DOI: 10.1177/0160597616669758
      Issue No: Vol. 40, No. 4 (2016)
  • Sharing Stories: The Role of Personal Narratives in Community Mobilization
    • Authors: Robinson; E. E.
      Pages: 442 - 461
      Abstract: The focus of this study is the role of health narratives play in mobilization when shared among community members experiencing exposure to air pollution from numerous sources of industrial pollution. Grounded in the practice of community-based participatory research, The Stories Project (as the collection of narratives has been colloquially named) highlights various aspects of both the process and outcome of community and academic partnerships. Drawing attention to the process illustrates the complexity of such relationships in the field, and how an understanding of these relationships is vital to successful engagement of community members in such studies. The process of storytelling became the tool for successful mobilization in this community. Narratives became strategies and vehicles for social justice. Throughout, the reflexivity of the researcher also informed the process. It is this complexity that serves as the primary focus of the study, for intertwined in a reflection of storytelling and empowerment is the role the researcher plays in such outcomes.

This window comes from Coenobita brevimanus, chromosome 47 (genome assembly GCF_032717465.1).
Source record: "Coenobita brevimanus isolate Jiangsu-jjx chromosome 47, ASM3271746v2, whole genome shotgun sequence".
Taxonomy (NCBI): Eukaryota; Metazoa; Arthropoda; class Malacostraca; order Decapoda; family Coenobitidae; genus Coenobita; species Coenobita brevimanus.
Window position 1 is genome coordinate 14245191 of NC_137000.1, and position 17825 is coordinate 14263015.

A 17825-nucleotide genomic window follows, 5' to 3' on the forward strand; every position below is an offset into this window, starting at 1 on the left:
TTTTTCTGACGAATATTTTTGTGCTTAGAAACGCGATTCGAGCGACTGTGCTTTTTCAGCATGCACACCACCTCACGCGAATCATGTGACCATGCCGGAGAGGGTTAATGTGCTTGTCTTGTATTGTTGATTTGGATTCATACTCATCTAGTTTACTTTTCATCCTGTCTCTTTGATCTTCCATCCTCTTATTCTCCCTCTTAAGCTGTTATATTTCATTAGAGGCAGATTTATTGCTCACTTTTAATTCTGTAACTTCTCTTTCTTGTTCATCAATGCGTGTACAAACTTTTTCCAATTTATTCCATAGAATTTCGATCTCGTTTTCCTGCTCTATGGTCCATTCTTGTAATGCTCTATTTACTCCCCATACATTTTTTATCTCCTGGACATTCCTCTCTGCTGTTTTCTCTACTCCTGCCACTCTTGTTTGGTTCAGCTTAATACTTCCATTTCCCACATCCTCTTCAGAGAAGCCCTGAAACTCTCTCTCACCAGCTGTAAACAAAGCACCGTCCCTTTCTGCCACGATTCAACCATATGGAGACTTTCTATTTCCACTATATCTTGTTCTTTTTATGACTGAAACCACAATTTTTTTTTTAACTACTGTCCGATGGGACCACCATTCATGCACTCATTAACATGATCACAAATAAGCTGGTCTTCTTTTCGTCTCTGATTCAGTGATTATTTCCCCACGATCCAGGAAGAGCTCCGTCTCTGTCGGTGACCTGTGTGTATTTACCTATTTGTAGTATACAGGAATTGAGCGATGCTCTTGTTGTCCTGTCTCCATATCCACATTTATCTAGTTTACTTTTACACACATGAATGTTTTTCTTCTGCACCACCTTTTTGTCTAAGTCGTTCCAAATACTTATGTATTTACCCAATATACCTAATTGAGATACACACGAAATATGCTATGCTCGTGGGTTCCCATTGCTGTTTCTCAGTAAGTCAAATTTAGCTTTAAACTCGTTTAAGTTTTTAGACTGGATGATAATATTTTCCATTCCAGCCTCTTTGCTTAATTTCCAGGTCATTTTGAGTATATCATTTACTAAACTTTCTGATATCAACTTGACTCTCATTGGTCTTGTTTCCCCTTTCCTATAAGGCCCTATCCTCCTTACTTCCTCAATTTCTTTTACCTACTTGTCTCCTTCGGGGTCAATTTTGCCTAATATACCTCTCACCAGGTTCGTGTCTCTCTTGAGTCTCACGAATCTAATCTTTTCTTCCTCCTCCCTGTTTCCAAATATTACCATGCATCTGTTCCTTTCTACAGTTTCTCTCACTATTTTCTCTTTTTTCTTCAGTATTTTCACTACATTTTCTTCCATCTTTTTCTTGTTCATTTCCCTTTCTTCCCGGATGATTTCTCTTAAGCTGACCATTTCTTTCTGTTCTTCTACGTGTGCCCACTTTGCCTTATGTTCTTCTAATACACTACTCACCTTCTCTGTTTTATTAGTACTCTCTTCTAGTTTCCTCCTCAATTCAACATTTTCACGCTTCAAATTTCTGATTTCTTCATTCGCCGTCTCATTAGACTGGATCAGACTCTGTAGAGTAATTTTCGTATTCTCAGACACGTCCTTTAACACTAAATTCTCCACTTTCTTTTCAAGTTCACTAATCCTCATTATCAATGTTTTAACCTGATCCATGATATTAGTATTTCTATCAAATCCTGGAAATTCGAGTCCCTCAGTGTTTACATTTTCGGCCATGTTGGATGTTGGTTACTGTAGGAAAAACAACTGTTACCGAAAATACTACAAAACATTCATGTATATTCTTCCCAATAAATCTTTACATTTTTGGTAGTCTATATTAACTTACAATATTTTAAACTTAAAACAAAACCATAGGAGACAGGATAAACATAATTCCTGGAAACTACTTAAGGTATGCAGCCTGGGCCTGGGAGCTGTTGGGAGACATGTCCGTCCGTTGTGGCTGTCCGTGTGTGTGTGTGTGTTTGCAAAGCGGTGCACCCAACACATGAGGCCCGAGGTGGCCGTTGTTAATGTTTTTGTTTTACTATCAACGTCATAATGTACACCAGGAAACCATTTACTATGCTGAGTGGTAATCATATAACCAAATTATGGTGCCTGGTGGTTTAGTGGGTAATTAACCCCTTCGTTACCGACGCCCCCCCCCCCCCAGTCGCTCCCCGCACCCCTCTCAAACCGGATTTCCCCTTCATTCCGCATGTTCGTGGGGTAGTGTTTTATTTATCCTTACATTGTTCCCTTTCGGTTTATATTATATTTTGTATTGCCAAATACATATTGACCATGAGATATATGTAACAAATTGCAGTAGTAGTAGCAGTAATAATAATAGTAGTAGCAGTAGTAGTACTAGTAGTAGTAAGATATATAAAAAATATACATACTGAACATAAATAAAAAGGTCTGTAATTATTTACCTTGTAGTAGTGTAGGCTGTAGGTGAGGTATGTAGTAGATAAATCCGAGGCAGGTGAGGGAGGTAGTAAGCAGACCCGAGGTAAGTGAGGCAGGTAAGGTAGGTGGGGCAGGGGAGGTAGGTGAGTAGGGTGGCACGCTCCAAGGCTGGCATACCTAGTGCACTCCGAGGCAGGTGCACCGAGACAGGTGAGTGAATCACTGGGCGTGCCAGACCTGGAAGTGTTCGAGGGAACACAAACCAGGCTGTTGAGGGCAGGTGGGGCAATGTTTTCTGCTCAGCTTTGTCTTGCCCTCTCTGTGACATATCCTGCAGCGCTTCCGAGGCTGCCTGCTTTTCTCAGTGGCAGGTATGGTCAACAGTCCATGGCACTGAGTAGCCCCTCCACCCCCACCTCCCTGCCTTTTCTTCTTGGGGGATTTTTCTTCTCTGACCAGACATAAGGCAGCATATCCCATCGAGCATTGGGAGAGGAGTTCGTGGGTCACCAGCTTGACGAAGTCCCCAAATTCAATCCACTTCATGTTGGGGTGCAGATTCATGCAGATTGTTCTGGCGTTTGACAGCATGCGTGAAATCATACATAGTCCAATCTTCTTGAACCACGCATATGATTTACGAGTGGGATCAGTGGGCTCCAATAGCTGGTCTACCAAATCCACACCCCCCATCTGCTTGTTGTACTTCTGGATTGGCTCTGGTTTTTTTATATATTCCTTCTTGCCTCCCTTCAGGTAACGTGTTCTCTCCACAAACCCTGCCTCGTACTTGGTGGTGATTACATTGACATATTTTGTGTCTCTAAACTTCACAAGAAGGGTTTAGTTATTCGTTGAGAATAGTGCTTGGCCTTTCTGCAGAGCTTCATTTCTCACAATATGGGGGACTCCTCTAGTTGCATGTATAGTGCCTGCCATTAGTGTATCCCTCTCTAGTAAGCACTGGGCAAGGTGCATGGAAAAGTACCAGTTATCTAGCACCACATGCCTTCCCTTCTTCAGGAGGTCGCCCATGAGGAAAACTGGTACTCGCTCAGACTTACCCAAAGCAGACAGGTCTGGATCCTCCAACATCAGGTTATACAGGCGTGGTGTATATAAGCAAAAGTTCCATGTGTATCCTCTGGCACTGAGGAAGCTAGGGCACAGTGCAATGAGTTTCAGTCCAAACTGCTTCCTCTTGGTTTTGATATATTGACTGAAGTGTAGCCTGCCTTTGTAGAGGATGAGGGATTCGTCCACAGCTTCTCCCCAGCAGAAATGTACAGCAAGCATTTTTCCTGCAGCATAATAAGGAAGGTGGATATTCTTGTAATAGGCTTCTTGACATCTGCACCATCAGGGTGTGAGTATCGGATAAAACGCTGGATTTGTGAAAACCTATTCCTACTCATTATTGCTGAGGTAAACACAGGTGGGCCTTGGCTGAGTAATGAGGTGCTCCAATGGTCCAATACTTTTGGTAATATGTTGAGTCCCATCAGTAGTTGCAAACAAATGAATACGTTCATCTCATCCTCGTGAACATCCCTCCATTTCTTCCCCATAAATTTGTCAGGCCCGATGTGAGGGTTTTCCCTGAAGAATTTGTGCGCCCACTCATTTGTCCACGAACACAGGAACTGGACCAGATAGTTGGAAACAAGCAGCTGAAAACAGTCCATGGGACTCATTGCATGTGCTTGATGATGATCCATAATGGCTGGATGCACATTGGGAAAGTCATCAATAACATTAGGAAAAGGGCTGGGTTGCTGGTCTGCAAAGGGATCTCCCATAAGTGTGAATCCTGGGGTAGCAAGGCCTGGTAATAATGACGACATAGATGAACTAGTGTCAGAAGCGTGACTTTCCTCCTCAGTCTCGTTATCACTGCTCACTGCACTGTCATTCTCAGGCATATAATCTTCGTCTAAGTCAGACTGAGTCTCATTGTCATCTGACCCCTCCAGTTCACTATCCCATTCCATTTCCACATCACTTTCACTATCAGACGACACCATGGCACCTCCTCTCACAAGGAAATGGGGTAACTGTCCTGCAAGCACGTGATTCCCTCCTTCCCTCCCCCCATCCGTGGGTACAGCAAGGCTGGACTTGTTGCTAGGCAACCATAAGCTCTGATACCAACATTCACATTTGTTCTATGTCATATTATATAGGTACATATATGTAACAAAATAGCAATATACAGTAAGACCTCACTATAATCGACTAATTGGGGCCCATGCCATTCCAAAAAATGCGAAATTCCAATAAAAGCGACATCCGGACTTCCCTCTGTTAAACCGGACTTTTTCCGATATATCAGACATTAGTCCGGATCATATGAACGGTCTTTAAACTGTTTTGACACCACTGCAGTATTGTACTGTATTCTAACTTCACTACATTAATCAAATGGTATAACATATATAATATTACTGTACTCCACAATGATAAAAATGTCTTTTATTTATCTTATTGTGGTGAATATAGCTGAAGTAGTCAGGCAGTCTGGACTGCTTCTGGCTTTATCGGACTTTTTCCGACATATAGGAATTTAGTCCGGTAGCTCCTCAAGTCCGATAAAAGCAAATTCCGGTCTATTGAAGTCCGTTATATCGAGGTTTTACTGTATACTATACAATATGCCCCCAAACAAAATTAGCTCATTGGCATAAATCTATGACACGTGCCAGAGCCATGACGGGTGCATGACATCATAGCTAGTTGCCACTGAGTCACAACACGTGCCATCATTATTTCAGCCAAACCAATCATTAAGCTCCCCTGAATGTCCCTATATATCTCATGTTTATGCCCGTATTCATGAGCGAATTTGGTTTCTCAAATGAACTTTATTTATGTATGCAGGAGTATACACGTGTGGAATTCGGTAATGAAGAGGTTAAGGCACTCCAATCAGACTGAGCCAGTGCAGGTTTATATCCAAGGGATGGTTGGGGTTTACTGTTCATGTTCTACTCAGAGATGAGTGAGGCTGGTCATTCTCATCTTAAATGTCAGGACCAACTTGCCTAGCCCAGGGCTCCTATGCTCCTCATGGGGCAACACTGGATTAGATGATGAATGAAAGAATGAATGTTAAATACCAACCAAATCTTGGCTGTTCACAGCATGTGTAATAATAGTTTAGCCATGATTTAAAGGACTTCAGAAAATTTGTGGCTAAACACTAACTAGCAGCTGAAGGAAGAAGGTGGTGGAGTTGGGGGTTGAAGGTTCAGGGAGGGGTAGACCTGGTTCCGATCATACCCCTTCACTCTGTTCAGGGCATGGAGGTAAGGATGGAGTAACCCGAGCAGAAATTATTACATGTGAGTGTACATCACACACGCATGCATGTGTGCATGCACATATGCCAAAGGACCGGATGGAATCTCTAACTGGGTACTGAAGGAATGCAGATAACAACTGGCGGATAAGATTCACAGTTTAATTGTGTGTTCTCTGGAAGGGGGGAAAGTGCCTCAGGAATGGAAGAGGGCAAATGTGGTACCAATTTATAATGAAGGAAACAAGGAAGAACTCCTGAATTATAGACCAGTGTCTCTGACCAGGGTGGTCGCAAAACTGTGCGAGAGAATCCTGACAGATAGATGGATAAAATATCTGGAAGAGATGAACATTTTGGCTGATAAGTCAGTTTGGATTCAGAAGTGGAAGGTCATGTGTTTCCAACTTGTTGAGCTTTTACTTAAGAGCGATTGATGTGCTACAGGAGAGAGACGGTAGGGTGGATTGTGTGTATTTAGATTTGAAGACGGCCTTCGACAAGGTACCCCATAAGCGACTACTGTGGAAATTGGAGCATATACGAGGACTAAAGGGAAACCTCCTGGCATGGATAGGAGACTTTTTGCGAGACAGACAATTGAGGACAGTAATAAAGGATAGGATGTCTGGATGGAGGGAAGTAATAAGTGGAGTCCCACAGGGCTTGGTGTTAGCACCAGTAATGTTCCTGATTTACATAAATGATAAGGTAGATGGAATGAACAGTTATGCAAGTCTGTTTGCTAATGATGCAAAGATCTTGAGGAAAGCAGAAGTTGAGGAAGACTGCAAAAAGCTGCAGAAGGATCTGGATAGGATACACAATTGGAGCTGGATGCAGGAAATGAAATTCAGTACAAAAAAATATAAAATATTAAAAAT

PubDate: 2016-10-12T06:48:06-07:00
      DOI: 10.1177/0160597616669759
      Issue No: Vol. 40, No. 4 (2016)
  • Book Reviews: Women Pioneers of the Louisiana Environmental Movement
    • Authors: Cannon; C.
      Pages: 462 - 463
      PubDate: 2016-10-12T06:48:06-07:00
      DOI: 10.1177/0160597616669760